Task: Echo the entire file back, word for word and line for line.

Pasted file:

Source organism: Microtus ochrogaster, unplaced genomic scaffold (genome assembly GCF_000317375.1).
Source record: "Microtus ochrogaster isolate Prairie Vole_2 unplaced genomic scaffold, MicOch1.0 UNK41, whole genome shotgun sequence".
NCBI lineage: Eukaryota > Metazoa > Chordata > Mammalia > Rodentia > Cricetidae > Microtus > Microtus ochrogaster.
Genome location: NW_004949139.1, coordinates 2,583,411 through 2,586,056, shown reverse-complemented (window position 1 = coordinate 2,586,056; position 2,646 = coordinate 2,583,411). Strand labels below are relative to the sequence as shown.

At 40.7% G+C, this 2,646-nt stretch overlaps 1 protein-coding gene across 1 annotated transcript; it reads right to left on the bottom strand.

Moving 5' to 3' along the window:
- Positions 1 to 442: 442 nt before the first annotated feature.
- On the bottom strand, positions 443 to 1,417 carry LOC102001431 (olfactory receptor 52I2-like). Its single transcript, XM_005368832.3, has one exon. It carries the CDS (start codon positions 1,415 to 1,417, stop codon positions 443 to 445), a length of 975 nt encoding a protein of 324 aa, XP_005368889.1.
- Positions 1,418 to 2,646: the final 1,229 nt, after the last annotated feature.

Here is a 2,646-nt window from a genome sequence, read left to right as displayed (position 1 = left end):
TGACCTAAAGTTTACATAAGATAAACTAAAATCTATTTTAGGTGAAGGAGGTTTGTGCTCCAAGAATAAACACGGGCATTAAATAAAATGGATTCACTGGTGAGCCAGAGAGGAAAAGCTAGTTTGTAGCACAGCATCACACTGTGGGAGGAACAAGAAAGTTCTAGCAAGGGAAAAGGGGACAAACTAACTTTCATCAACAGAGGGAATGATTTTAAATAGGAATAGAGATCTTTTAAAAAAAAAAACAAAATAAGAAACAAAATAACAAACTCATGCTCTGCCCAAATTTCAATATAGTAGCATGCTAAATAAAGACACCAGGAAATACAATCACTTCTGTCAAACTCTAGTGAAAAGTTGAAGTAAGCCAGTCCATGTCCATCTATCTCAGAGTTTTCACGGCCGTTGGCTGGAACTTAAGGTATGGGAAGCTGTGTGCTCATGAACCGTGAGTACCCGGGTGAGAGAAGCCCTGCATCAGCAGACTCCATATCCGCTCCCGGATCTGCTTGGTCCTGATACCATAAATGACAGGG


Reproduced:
Source organism: Microtus ochrogaster, unplaced genomic scaffold (genome assembly GCF_000317375.1).
Source record: "Microtus ochrogaster isolate Prairie Vole_2 unplaced genomic scaffold, MicOch1.0 UNK41, whole genome shotgun sequence".
NCBI lineage: Eukaryota > Metazoa > Chordata > Mammalia > Rodentia > Cricetidae > Microtus > Microtus ochrogaster.
Genome location: NW_004949139.1, coordinates 2,583,411 through 2,586,056, shown reverse-complemented (window position 1 = coordinate 2,586,056; position 2,646 = coordinate 2,583,411). Strand labels below are relative to the sequence as shown.

At 40.7% G+C, this 2,646-nt stretch overlaps 1 protein-coding gene across 1 annotated transcript; it reads right to left on the bottom strand.

Moving 5' to 3' along the window:
- Positions 1 to 442: 442 nt before the first annotated feature.
- On the bottom strand, positions 443 to 1,417 carry LOC102001431 (olfactory receptor 52I2-like). Its single transcript, XM_005368832.3, has one exon. It carries the CDS (start codon positions 1,415 to 1,417, stop codon positions 443 to 445), a length of 975 nt encoding a protein of 324 aa, XP_005368889.1.
- Positions 1,418 to 2,646: the final 1,229 nt, after the last annotated feature.

Here is a 2,646-nt window from a genome sequence, read left to right as displayed (position 1 = left end):
TGACCTAAAGTTTACATAAGATAAACTAAAATCTATTTTAGGTGAAGGAGGTTTGTGCTCCAAGAATAAACACGGGCATTAAATAAAATGGATTCACTGGTGAGCCAGAGAGGAAAAGCTAGTTTGTAGCACAGCATCACACTGTGGGAGGAACAAGAAAGTTCTAGCAAGGGAAAAGGGGACAAACTAACTTTCATCAACAGAGGGAATGATTTTAAATAGGAATAGAGATCTTTTAAAAAAAAAAACAAAATAAGAAACAAAATAACAAACTCATGCTCTGCCCAAATTTCAATATAGTAGCATGCTAAATAAAGACACCAGGAAATACAATCACTTCTGTCAAACTCTAGTGAAAAGTTGAAGTAAGCCAGTCCATGTCCATCTATCTCAGAGTTTTCACGGCCGTTGGCTGGAACTTAAGGTATGGGAAGCTGTGTGCTCATGAACCGTGAGTACCCGGGTGAGAGAAGCCCTGCATCAGCAGACTCCATATCCGCTCCCGGATCTGCTTGGTCCTGATACCATAAATGACAGGG